Monday, January 23, 2012

A nicer place to live or faster roads–I know which I want

Friday, 20th January 2012: At the moment the weather seems to be changeable. It varies from freezing to around 10C almost on a daily basis. Some days it is calm, some days it can suddenly get blustery and although this part of the world (the Flatlands of East Anglia) is pretty dry we do seem to be getting a bit of rain. The weather graphs for Friday show persistent rain from about 9.30am through to 6pm and the graphs for the month of January show temperatures bouncing, the wind blowing and rain along with some sunshine as well.

Now I had a lunchtime meeting that was going to make an excellent excuse to get out for a ride and a bit of fresh air. Although I do have some cycling gear, including Lycra I am also in cycling being an every day thing that you can and should do in normal clothes. The trouble is the more cycling is marked out as a specialist activity requiring special clothing the easier it is to marginalise – think Lycra Louts or MAMILs.

The result is that cycling becomes marginalised and gives our politicians the excuse not to spend money on decent facilities, it allows motorists the excuse to transfer blame onto cyclists whether it is for not wearing a helmet or lights or bright gear. All of which really just allow motorists to drive faster and with less attention on the road. (IMHO).

One of the blame points appears to be on cyclists who jump red lights. Well look at this You tube video  “Cyclists don’t stop at RED” to see just how well behaved motorists aren’t.  When I saw it I couldn’t believe how wild-west the roads have become.

Mind you that was only a “few” motorists jumping red lights, the “majority of cyclists jump red lights.” Well no that is not true – a study in London by the Road Network Performance & Research Team looked at the “Proportion of Cyclists Who Violate Red Lights in London” showed that it was a small minority. It was still too large, but nowhere near a majority. (See Section 7, Summary on page 28. On average 16% of cyclists jumped red lights on a selection of traffic-light controlled crossings in London and yes I think it is mad too.)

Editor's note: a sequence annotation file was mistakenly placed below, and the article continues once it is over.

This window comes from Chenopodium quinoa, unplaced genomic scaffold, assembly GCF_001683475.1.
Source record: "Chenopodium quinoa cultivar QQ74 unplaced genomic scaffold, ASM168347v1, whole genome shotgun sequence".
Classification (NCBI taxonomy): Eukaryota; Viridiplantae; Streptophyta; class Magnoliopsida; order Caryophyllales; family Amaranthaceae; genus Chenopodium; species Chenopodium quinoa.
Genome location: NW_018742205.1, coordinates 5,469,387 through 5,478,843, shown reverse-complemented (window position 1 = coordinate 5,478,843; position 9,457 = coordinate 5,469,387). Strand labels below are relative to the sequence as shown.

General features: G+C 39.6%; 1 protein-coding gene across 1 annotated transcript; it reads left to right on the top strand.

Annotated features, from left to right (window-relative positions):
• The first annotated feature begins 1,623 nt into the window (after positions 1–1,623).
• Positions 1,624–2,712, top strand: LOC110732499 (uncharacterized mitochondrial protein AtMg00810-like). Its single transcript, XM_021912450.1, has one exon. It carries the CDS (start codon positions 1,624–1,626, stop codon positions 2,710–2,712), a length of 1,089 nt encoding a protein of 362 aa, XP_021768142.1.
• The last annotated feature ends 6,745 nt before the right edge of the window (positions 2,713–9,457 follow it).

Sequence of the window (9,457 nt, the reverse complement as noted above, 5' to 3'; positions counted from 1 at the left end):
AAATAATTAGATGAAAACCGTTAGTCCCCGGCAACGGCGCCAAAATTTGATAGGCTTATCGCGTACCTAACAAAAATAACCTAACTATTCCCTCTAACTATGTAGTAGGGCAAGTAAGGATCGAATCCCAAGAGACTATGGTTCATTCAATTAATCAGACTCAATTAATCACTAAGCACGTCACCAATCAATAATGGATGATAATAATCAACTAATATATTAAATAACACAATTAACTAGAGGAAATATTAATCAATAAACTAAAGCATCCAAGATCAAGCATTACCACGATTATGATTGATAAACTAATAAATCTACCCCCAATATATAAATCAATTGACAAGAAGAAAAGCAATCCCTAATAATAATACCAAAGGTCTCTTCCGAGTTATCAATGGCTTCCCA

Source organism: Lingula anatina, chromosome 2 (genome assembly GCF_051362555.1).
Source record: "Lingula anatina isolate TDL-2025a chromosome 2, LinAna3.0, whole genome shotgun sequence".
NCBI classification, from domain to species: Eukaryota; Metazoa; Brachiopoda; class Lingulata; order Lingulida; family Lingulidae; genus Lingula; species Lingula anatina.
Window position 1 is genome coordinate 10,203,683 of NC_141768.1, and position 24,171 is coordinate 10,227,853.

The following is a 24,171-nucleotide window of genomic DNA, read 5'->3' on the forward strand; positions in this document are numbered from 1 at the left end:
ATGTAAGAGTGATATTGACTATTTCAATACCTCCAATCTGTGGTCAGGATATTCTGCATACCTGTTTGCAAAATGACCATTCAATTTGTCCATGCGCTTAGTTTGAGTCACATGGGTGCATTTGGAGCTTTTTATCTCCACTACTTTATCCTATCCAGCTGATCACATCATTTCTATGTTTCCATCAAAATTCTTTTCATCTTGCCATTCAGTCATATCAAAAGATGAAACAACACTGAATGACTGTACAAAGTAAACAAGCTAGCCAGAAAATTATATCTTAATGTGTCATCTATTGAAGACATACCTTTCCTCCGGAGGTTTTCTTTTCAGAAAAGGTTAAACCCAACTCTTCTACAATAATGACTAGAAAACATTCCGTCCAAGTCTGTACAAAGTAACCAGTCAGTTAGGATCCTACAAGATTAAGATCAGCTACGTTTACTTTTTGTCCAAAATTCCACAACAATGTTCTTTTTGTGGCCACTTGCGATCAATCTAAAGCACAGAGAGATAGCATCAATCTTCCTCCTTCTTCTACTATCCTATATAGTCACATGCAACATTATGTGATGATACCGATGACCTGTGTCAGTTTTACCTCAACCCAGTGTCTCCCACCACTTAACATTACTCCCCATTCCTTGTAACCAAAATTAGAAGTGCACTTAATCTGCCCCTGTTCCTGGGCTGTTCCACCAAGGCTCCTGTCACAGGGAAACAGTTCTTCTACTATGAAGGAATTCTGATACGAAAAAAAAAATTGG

Temporary Traffic Lights – Coton, a roof being re-thatched

One of the consequences is “Cotton wool children”. According to the article only one in five children play out every day, one in ten has never ridden a bike and a third have never built a den or climbed a tree. In our safety obsessed culture why would you let children do any of those dangerous things!

Despite have quite a few cycle accidents when I was a young lad and also falling out of trees a few times I didn’t actually break any bones until a couple of years ago (and well beyond being a young lad) when I was in a SMISDY and got knocked off my bike by a car driver who didn’t see me. (I got the classic, for cyclists, broken collar bone for his troubles.)

Anyone for tree-climbing? A Misty tree somewhere in Cambs

Although the guidance for motorists in this country is to pay special attention to  road users requiring extra care (rules 204  - 225) as a society I worry that we are over optimising the way we live for  motorists and their throughput. I reckon that many roads have gotten nosier, whether it is more traffic or nosier tyres I don’t know. The consequence is that many of us use mp3 players to drown out the unpleasantness.  Well apparently “Serious accidents triple for pedestrians wearing headphones”. This results from “inattentional blindness”.

If you read the article, look at the quote from the AA man at the bottom. It is funny how only “Pedestrians and cyclists seem to get lost in a private cocoon when  they’re on a mobile in the street, or wearing headphones”. If you take this to a logical conclusion then shouldn’t we also ban car stereos, SatNavs, hands-free mobile phones and talking amongst car occupants. After all driving a lump of metal around and suffering from inattention seems to be far more serious than bone, flesh and water.

I wonder if this was inattentional blindness? “Oops, I didn’t see the signs and flashing lights: Woman ‘lucky to be alive’ after driving into path of oncoming train”. Fortunately there were no serious consequences.

A Low Tech Level Crossing near Westley Bottom

In case you are wondering – although I got a cycle cape for Christmas the combination of wind and rain stopped me from trying it out – I ended up driving to my meeting instead.

Sad smile

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